Meet Shayna Ferm and Tracey Tee, the ladies behind The Pump and Dump Validation Tour. These Denver-based moms are here to remind you that even on your worst parenting day, you're doing a great job. And whether it's via song at their parentally-incorrect live comedy shows or via blog post on The Bump, they're guaranteed to make you laugh. If you're in L.A. treat yourself to a parents' night out and catch them at Largo on Feb. 4. There will be funny songs, lots of prizes, and oh yeah, wine! (You can buy tickets here.) In their latest exclusive post for us, Shayna shares her thoughts on managing motherhood and comedy.
A bunch of lists made their way around Facebook as 2014 came to a close: Trending Stories, Sneakiest Pets, Fanciest Pillows, Spiciest Hams, Best Smelling Celebrities…you get it. Then I came across comedian/writer Sara Schaefer’s list that she made off the top of her head–in 30 minutes–of every female comedian she could think of to make the awesome point that bookers at comedy clubs should never complain that there just aren’t enough funny women to give jobs to. It’s an EXCELLENT point and I believe she was able to name 160 women comics. I wasn’t on this list and it made me realize for the first time, I’m off the grid.
I was a performer/comedian in New York City for 12 years. Three years ago, I moved to Denver, Colo., to have a second kid, get a house, drive a car, afford a dog; I wanted to see what was next for me outside of N.Y.C. Then I started producing a show that has ended up becoming “The Pump and Dump.” It has been running for over two years, travels around the country and has become my job.
I recently saw the documentary " Why We Laugh: Funny Women," which discusses how difficult it is to be both a mom and a comedian and the reasons that many women choose comedy over family–a totally respectable decision. Comedy is tough. There’s no stability. You’re always working (on and off-stage). There’s a lot of rejection. The hours are hard. The opportunities are scarce. So imagine dealing with all that and also being responsible for wiping butts, rubbing cheeks, sick kids, a household, the relationships/marriage involved and simple things like providing food to keep them alive. Plus, there’s the unfortunate stigma once you’ve been a comic and then become a mom: Is she only going to talk about her kids now? Will she still be as committed to her career? Can she go on the road and be a mother to her children? Is she still “f-ck-able”? Is she still funny? Not fair, but true.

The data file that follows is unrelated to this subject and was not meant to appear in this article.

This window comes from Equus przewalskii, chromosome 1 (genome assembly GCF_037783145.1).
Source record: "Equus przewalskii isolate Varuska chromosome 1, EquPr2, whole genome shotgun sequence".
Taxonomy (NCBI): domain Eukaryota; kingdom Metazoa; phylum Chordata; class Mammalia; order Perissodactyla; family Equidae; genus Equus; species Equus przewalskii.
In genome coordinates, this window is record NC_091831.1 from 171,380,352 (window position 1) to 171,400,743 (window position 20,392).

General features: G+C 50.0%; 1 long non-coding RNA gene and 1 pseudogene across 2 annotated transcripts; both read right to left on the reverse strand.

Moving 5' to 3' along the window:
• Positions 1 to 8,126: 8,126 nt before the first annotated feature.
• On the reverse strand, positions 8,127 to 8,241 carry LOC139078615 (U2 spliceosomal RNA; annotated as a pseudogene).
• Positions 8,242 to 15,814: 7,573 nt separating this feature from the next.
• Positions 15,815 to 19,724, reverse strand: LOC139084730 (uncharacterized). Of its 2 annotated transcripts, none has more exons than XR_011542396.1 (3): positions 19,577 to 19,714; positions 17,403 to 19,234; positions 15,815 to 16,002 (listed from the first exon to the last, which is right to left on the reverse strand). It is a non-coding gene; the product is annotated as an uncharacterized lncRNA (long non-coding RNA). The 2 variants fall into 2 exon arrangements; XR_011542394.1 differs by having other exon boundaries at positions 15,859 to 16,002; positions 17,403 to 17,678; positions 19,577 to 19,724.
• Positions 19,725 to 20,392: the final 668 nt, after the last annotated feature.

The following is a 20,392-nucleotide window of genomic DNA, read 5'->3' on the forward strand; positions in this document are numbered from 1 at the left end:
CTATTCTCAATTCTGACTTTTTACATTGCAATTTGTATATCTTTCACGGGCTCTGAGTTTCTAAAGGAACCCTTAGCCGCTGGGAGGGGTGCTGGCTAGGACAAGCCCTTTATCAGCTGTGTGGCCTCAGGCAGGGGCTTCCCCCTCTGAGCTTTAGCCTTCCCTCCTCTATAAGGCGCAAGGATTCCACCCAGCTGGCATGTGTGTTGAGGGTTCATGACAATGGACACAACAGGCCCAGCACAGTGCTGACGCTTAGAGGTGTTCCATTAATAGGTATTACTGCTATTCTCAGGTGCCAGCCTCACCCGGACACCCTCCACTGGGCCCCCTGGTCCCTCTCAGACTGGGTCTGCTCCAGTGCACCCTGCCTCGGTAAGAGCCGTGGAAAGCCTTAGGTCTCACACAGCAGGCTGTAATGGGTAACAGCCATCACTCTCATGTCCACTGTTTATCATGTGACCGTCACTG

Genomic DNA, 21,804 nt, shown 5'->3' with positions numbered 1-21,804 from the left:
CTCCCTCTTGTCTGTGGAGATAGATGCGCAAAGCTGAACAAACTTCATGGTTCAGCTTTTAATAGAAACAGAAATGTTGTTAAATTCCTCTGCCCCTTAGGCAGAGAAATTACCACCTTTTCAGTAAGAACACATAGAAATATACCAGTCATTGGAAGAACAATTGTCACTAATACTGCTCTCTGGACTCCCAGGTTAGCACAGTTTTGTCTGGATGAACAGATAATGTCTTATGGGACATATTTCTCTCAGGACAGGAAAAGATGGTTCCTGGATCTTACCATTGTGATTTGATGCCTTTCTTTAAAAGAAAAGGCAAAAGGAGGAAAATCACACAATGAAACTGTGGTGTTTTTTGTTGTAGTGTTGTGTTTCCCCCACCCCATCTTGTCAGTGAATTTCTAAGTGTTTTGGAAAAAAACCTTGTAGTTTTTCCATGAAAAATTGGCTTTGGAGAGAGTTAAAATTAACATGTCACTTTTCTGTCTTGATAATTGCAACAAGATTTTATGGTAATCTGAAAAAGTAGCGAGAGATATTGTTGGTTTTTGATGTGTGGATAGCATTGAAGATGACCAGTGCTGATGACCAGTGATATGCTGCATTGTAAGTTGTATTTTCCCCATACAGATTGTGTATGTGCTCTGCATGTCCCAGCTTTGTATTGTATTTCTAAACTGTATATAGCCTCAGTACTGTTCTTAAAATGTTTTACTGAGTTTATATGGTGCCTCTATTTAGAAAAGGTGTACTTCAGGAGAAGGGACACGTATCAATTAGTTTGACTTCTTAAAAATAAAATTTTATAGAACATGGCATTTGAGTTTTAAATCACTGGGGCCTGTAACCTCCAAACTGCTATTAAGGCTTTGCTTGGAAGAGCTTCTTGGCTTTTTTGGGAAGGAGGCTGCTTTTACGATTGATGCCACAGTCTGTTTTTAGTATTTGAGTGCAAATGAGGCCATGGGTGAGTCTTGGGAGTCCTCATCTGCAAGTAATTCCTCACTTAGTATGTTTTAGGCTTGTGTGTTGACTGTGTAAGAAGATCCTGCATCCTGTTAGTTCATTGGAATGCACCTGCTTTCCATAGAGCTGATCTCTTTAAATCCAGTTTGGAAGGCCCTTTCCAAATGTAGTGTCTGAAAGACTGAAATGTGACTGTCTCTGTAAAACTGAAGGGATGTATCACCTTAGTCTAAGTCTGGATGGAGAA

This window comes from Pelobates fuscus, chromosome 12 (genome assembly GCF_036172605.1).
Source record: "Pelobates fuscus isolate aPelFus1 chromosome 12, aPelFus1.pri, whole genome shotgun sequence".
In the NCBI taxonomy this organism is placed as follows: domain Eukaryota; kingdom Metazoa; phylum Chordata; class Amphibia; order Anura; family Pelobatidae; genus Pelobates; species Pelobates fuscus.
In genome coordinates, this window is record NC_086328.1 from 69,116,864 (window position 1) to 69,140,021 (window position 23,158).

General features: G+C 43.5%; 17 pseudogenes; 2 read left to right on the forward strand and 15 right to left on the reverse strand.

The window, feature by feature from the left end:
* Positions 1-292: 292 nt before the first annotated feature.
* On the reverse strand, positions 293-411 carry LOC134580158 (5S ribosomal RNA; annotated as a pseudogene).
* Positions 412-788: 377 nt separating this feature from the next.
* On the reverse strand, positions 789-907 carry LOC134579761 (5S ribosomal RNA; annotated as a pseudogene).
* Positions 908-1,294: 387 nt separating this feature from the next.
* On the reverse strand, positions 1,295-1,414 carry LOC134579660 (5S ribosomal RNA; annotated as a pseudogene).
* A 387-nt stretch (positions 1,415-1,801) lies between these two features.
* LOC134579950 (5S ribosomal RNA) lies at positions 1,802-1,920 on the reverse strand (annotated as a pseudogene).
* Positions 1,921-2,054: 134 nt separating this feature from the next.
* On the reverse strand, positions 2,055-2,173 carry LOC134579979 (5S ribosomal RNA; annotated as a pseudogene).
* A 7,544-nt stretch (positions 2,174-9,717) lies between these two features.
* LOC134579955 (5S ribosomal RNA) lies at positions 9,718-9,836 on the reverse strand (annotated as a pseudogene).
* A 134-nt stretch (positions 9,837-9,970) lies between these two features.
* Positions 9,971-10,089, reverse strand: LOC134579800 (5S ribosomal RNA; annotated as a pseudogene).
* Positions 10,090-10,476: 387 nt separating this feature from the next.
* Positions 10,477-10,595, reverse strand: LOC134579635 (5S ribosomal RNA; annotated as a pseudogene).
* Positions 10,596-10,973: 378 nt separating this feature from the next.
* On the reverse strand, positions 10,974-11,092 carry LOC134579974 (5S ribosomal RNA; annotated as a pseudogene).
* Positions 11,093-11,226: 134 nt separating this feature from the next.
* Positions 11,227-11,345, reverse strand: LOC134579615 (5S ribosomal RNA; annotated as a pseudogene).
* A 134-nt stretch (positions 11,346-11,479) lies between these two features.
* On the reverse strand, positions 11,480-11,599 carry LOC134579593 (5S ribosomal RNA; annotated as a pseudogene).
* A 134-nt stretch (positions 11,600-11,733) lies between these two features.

I don’t play out three to four times a week anymore. I don’t audition for pilots or submit jokes to talk shows anymore. I’m not writing a web series or taking any more “meetings.” I don’t want a manager. I’m raising two small humans, trying to find time to have sex with my husband and working full-time as a comedian/producer in Denver, Colo. Of course I am not on the list of comics on the top of Sara’s brain, but I am still a woman comic in year 15 of my career. So I started asking myself: How many of the women on that list are moms too? How many women comics are moms and are still doing all those things I listed above and have stayed on the grid? How many are off the grid like me, but still making it work? Let’s make a list of all of them!
So here’s the start of a new list for 2015. It’s a list of Awesome Moms who are right this very moment rocking it in comedy and as a parent. It’s a work in progress because I KNOW that there are more moms out there that I didn’t think of while writing this (if you saw my living room right now and the two- and four-year-olds up my butt, you’d understand). And I know that there are also those moms who’ve chosen to take themselves off the grid and find balance and success in their own way. Please take a look, check out some of these funny #breeders, and comment with more names to add because we should totally celebrate hard-working moms in comedy every chance we get, especially on The Bump.
The Pump and Dump Work-in-Progress List of Awesome Moms in Comedy:
(As if being a comedian weren’t hard enough)
Terri Barton Gregg
Angel Laketa Moore
Stefanie Wilder Taylor